The increased incidence of T. gondiis eroprevalence in humans in France seems to be correlated in some way to the French consumption some meat products raw or undercooked. While in Morocco, Laboudi et al.[16] revealed the fact that contact with the ground and illiteracy were regarded as the major risk factors of contracting toxoplasmosis. Other risk possible in morocco: mediocre sanitation and hand hygiene as well as eating contaminated raw food or water.


  Conclusion Top


To avoid toxoplasma infection and the congenital consequences, it is necessary to check serological status prior conception in every woman of childbearing age. Therefore women sero-negative are highly predisposed to develop infection so they should follow recommendation of toxoplasmosis prevention where eating habits and hygiene practices have evidently been recognized as risk factors.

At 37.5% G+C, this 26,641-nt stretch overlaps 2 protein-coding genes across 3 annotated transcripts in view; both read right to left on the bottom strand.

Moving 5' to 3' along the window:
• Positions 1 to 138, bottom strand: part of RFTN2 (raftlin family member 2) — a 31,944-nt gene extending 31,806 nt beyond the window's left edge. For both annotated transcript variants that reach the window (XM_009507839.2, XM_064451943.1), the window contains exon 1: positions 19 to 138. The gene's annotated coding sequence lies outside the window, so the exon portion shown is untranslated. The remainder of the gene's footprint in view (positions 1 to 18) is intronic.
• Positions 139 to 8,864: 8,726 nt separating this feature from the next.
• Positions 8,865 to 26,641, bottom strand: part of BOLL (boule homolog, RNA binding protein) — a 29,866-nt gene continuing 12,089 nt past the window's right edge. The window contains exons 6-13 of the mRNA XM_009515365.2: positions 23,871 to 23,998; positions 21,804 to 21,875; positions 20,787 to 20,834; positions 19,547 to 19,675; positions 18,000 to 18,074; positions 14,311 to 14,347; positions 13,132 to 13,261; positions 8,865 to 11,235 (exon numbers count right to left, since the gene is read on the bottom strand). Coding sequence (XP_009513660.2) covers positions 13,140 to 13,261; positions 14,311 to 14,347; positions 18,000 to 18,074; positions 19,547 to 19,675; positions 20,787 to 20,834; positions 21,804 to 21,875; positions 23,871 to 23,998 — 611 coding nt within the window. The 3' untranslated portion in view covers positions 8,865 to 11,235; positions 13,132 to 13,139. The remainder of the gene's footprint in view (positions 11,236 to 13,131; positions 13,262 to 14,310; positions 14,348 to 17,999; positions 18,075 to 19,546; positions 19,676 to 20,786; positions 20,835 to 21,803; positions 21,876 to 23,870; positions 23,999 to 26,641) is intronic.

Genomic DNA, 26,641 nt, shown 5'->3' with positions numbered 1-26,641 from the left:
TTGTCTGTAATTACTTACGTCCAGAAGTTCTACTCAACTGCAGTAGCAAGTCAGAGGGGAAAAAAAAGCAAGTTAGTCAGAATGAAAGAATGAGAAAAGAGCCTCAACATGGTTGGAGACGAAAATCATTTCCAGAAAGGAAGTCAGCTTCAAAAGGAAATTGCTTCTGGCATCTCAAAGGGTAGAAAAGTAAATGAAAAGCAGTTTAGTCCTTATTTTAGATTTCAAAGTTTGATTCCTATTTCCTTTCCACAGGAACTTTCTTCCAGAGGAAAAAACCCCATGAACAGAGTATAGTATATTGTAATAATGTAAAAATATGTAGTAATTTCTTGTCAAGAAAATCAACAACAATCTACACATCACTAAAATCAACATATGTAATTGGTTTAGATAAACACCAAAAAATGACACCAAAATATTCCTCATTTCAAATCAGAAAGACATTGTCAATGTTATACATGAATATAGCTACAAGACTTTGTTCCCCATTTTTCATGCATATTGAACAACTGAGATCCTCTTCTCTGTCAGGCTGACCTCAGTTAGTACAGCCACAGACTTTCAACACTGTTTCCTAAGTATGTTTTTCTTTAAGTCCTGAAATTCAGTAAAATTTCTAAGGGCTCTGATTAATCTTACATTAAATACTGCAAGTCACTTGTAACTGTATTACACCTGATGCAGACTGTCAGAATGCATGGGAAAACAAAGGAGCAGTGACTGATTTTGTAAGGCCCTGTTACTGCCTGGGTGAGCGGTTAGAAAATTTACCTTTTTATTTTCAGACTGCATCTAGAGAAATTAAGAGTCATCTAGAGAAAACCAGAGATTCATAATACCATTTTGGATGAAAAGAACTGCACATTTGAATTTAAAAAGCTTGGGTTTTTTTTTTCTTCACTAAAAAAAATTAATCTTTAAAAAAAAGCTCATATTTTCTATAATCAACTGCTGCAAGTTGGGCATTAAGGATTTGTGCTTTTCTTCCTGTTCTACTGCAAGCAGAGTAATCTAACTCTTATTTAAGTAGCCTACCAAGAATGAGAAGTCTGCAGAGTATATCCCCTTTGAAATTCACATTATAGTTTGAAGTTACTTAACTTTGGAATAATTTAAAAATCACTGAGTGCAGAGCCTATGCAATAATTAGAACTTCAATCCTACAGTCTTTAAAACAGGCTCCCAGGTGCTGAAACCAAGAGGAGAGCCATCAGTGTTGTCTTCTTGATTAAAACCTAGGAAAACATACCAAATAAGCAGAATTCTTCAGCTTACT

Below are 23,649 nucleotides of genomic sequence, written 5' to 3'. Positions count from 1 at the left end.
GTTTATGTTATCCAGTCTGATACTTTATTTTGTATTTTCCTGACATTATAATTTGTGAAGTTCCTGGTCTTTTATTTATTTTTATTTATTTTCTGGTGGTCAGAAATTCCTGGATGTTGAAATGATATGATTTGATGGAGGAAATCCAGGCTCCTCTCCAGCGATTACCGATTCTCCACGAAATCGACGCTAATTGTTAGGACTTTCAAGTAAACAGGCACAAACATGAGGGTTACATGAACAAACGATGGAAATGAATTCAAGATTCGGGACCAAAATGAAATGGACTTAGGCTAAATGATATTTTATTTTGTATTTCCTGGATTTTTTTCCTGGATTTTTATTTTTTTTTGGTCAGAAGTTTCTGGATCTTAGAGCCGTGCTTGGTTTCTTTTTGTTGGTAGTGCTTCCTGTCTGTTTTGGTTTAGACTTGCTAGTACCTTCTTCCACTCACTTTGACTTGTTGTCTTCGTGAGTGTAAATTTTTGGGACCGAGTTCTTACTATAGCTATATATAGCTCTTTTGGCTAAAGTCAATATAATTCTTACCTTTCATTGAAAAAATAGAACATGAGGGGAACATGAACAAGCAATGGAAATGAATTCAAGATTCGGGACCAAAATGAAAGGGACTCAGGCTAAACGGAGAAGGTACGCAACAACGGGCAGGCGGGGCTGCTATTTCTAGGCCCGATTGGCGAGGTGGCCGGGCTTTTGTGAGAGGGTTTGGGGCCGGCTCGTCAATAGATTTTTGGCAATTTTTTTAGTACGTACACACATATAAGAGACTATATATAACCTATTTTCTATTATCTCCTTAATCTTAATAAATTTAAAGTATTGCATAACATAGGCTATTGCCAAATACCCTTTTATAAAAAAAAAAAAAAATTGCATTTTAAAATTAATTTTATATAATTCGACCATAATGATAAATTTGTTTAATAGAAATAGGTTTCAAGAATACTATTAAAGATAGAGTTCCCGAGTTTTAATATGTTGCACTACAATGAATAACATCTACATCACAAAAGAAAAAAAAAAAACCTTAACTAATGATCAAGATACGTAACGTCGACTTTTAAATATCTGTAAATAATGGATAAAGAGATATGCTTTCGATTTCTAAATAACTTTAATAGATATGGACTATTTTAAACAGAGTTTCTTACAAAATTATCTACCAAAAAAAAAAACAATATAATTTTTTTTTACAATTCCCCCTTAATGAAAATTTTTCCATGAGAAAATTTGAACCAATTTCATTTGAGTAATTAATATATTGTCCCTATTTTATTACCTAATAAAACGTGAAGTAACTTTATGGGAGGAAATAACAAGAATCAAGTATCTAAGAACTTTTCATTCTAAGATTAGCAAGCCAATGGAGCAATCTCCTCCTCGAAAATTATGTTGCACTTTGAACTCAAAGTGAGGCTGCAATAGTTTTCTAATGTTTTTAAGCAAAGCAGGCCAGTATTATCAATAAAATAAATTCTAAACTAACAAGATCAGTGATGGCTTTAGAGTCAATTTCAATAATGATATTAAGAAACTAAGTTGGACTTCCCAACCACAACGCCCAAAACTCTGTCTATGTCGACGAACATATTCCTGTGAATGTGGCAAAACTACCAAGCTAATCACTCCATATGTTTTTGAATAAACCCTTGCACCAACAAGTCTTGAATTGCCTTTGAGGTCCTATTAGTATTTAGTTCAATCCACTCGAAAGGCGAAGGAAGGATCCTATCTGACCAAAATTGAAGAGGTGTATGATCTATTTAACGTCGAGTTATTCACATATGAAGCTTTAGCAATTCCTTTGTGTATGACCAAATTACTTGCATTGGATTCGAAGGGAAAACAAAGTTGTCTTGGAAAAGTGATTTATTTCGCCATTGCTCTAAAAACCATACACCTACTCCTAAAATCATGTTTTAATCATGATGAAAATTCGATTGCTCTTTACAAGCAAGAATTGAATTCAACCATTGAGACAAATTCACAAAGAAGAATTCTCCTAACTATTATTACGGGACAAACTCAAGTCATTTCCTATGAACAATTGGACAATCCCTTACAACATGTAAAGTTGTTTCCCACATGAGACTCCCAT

Acknowledgements Top


Our acknowledgement goes to the University Hospital Center Hassan II of Fez and Sidi Mohammed Ben Abdellah University – Fez – Morocco.


  Conflict of Interest Top


The authors declare no conflict of interest.


  Abbreviation Used Top


Toxoplasma Gondii : T. gondii; Relative Light Units :RLUs



 
  References Top

1.
Saeidi M, Bakhshandehnosrat S, Ghaemi EA, Hedayat Mofidi SM, Kohsar F, Behnampour N. The prevalency of toxoplasma antibodies in women during marriage consultation in Gorgan. J Gorgan Uni Med Sci. 2002;4(1):64-71.  Back to cited text no. 1
    
2.
Fallah M, Rabiee S, Matini M, Taherkhani H. Seroepidemiology of Toxoplasmosis in primigravida women in Hamadan, Islamic Republic of Iran 2004. East Mediterr Health J. 2008;14(1):163-171.  Back to cited text no. 2
    
3.
Kaye A. Toxoplasmosis: diagnosis, treatment, and prevention in congenitally exposed infants. Journal of Pediatric Health Care. 2011;25(6):355-64.  Back to cited text no. 3